Wednesday, November 10, 1999 Published at 14:17 GMT
Freezing Chechens plead for help
Russian troops are continuing their advance on Chechnya's main towns
Human rights investigators from the Organisation for Security and Co-operation in Europe (OSCE) have been mobbed by Chechen refugees at a camp in neighbouring Ingushetia.
While about 50 refugees mobbed the investigators, pleading for help, Russian artillery fire could be heard from inside Chechnya.
Eight-thousand refugees live in the Sleptsovsk camp which is covered in deep snow with temperatures well below freezing.
Mr Traavik said that the OSCE intended to put forward a peace initiative to Moscow to end the two-month-old conflict.
The team hopes to enter Chechnya briefly on Thursday. Ambassador Traavik said the OSCE wanted to assess the situation for itself, but he was disturbed by the television images he has seen from inside the republic.
A spokesperson for the humanitarian organisation Medecins Sans Frontieres told the BBC that its workers would not go into Chechnya.
Click here to see a map of the region
"The risk is far too high," said Frances Stevenson. "We do not want our people to come back in body bags."
All out war threat
Russia is showing no sign of ending its campaign. The commander of the Russian forces in the region, General Viktor Kazantsev, told the daily newspaper Trud that, if ordered to, he would flatten Chechnya with bombs in a week.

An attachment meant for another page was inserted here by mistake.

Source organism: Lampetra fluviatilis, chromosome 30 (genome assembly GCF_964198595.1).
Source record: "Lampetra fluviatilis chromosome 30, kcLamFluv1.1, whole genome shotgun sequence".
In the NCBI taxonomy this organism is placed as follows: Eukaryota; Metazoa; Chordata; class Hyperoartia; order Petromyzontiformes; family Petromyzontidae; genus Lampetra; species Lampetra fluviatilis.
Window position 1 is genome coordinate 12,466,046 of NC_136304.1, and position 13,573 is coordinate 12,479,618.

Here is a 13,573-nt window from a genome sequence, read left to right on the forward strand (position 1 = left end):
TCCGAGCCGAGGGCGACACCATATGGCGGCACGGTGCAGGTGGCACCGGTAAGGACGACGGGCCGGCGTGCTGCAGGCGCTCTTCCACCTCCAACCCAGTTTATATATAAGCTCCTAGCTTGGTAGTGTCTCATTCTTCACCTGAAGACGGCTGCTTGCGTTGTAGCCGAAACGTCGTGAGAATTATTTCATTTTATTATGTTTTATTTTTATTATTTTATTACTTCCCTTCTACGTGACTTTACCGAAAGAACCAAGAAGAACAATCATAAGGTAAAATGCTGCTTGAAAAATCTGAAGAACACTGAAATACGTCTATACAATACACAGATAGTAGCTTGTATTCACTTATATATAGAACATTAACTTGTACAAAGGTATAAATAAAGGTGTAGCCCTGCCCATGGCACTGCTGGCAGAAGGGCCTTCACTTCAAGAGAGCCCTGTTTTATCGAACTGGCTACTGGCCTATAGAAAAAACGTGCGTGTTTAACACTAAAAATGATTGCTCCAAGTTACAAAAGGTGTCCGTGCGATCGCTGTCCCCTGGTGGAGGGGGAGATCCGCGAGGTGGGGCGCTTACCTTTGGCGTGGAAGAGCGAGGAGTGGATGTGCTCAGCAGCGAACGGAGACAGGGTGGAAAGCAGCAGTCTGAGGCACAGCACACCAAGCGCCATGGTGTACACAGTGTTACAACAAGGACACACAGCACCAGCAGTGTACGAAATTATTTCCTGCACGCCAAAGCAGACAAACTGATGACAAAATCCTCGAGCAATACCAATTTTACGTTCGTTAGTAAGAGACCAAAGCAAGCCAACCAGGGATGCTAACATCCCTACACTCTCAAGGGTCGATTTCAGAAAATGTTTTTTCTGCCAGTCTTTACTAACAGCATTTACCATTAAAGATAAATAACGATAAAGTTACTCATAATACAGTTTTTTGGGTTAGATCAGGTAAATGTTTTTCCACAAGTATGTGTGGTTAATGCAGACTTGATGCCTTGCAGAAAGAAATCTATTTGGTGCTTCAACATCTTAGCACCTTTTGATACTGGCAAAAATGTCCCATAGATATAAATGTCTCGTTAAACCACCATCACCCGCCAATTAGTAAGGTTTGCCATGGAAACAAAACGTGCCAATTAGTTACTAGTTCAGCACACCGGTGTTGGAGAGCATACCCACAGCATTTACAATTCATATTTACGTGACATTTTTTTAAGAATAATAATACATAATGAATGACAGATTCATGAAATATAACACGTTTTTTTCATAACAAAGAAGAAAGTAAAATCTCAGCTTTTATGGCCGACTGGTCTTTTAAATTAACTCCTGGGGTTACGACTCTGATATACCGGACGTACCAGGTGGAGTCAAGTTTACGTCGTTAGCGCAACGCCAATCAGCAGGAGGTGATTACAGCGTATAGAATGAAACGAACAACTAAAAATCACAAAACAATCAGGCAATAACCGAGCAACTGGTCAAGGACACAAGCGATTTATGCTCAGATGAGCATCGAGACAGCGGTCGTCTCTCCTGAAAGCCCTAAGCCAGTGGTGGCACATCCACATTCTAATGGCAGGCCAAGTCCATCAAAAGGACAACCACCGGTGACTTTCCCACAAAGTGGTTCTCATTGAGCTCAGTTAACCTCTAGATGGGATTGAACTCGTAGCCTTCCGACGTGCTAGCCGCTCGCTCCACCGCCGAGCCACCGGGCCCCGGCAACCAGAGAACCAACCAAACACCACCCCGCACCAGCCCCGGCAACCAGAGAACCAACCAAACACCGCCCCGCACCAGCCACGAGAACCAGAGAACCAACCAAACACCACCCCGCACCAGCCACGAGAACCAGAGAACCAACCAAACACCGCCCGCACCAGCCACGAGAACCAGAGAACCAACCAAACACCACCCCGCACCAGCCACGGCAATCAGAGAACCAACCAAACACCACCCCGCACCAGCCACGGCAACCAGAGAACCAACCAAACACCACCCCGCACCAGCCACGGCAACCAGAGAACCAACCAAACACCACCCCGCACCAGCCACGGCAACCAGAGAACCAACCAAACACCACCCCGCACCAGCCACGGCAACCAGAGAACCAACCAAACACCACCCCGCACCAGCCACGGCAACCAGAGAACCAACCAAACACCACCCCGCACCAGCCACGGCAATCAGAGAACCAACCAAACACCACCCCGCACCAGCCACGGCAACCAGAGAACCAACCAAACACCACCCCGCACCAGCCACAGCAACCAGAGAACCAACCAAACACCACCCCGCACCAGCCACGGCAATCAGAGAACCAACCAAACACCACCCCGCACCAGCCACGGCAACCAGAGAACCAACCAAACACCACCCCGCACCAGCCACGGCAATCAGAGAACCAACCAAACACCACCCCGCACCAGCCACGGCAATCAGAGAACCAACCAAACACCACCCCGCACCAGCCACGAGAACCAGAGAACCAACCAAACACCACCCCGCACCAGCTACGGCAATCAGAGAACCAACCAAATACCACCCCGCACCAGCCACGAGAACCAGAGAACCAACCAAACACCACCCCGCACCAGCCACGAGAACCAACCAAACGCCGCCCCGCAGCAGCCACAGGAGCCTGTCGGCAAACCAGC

"Let's say the president tells me: 'Kazantsev, I introduce martial law in Chechnya.' Then I will finish the war in a week.
"I will flatten the whole place with bombs," he said.
"They would all come running to me with white flags. That is - those still alive.... But that would be a war. What I am conducting is a counter-terrorist operation," he told the paper.
Russian artillery was active outside the village of Geek 15 km (9 miles) southwest of Grozny on Tuesday night, but reports on Wednesday morning said it was quiet near the capital.
The few citizens that are still in Grozny are hiding in cellars during the nightly bombing raids.
"We are all just so tired. But somebody is profiting from this war," one market trader told Reuters news agency.
Russian troops have also surrounded Chechnya's second city, Gudermes, to the east.
The Georgian authorities have stopped issuing visas to citizens of 21 countries, most of them Arab and Islamic, including Saudi Arabia, Afghanistan, Egypt and Bosnia-Hercegovina.
The head of the Georgian border guards, Valeri Chkheidze, said the decision was being taken against countries which were potential suppliers of arms and men to Chechen militants.
On several occasions, Russia had complained that weapons were entering Chechnya through Georgia.